Thursday, October 22, 2009


Today my father's sister's husband died. To me he was a shepherd, one of few, always a rock and a pillar around which I clung as a child when in need of consolation. For he always attempted to be cheerful, and yet he was always firm about what ought to be, and what ought not to be; to a child, these are powerful things. He too was a teacher, in many ways and to many people.

I am persuaded that he — like a great ship of war in times of war, a great ship of trade in times of peace — has come to anchor at last in a safe and secure harbour. It was a harbour he had always sought, like a pilot seeks the light of port, whether in tower or lighthouse or burning beacon of flame. In the epistle to the Hebrews it is said, "Wherein God, willing more abundantly to show unto the heirs of promise the immutability of his counsel, confirmed it by an oath; that by two immutable things, in which it was impossible for God to lie, we might have a strong consolation, who have fled for refuge to lay hold upon the hope set before us: which hope we have as an anchor of the soul, both sure and steadfast — and which (the soul) enters into that (hope) within the veil."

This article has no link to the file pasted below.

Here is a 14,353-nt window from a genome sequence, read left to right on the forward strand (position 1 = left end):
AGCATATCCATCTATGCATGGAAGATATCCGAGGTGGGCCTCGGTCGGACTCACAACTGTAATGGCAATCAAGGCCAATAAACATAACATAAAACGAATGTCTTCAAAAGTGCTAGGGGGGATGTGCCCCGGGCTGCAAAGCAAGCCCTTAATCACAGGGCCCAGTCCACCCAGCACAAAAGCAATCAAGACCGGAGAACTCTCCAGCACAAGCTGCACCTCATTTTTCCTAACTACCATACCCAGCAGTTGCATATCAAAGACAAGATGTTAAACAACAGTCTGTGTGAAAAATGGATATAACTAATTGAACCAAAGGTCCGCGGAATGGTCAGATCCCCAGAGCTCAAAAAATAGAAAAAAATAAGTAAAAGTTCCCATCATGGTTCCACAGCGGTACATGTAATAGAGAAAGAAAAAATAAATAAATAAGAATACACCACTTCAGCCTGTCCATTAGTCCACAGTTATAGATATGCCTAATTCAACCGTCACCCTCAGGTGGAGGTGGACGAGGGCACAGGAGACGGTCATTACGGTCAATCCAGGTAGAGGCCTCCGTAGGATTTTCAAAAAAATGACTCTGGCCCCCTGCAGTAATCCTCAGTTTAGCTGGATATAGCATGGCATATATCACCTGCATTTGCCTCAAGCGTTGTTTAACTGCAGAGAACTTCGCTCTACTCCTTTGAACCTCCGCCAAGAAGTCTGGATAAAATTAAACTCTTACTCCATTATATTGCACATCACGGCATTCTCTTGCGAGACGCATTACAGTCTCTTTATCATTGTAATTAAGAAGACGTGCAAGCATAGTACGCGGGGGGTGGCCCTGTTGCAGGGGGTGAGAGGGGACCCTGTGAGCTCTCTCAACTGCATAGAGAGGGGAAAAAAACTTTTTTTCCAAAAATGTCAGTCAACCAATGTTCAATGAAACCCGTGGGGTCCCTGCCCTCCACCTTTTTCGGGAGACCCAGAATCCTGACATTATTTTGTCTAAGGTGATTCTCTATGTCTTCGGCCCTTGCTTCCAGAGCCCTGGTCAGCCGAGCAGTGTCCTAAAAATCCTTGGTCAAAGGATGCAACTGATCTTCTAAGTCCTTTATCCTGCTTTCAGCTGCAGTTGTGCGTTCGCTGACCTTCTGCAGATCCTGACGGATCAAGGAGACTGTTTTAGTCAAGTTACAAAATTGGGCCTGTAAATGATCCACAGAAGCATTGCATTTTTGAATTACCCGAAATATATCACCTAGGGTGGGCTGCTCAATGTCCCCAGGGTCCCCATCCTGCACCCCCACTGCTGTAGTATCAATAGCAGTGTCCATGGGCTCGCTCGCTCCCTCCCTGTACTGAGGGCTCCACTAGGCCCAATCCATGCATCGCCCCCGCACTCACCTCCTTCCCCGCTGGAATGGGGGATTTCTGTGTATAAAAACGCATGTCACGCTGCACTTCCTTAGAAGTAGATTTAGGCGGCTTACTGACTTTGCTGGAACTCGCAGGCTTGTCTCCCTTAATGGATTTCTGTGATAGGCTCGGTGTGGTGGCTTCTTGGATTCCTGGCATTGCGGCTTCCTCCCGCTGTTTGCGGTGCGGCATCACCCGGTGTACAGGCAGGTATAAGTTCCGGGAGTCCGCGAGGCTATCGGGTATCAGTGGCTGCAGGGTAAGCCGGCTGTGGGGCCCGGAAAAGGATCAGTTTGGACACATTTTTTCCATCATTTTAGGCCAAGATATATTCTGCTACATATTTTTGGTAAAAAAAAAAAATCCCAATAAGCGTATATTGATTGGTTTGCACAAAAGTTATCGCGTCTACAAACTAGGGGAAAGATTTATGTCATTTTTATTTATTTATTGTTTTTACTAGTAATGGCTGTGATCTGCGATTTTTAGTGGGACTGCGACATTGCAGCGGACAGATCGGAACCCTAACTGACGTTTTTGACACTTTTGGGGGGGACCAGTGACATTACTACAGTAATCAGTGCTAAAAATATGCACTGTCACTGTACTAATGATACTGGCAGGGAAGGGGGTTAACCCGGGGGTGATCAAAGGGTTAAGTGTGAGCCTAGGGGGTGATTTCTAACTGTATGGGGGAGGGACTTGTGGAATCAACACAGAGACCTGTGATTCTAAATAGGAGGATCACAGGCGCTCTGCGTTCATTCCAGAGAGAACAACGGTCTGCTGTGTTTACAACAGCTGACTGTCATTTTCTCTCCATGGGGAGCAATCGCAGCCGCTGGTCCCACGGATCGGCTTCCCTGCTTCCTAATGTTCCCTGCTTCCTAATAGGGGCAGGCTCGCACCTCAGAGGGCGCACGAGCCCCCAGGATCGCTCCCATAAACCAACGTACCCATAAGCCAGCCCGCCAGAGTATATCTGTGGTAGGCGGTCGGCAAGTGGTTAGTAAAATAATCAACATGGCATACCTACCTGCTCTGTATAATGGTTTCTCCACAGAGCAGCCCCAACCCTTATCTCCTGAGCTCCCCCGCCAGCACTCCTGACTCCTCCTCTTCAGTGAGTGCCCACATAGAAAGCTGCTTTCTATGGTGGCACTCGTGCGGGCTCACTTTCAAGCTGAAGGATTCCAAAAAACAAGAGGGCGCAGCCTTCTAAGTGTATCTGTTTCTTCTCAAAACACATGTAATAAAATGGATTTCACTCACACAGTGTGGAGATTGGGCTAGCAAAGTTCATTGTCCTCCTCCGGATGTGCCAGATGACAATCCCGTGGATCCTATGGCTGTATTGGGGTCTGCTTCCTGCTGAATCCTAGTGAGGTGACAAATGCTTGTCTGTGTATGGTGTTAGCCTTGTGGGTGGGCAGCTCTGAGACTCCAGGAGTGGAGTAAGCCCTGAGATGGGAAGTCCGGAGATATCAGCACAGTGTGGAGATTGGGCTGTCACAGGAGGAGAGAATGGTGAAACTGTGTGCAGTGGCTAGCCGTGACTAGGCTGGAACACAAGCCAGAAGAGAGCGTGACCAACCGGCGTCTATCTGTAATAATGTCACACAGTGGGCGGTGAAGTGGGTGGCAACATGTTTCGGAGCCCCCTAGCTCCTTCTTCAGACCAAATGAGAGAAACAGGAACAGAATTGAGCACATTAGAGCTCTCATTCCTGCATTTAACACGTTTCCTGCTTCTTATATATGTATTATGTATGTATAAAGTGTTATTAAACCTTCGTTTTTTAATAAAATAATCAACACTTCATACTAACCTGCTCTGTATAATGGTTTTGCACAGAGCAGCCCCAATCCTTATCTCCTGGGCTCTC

I think of bagpipes and comfort, I think of the shepherd who enters into the shepherd's rest, I think of how good it was to see him last, and as a Christian, how good it will be to see him again. Goodbye uncle, not only adieu, but au revoir. For that is the hope in which we live.

The first hymn I thought of is the one I shall reproduce below, in memory of my uncle's life:

Will your anchor hold in the storms of life,
When the clouds unfold their wings of strife?
When the strong tides lift and the cables strain,
Will your anchor drift, or firm remain?

    We have an anchor that keeps the soul
    Steadfast and sure while the billows roll,
    Fastened to the Rock which cannot move,
    Grounded firm and deep in the Saviour’s love.

It is safely moored, ’twill the storm withstand,
For ’tis well secured by the Saviour’s hand;
And the cables, passed from His heart to mine,
Can defy that blast, thro’ strength divine.


It will surely hold in the Straits of Fear—
When the breakers have told that the reef is near;
Though the tempest rave and the wild winds blow,
Not an angry wave shall our bark o’erflow.


It will firmly hold in the Floods of Death—
When the waters cold chill our latest breath,
On the rising tide it can never fail,
While our hopes abide within the Veil.


When our eyes behold through the gath’ring night
The city of gold, our harbour bright,
We shall anchor fast by the heav’nly shore,
With the storms all past forevermore.


(Words by P J Owens, 1882)

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Blogger The Hierophant said...

Ai. My aunt's father-in-law just passed away as well. But at least he's no longer in pain.

Thursday, October 22, 2009 11:14:00 pm  

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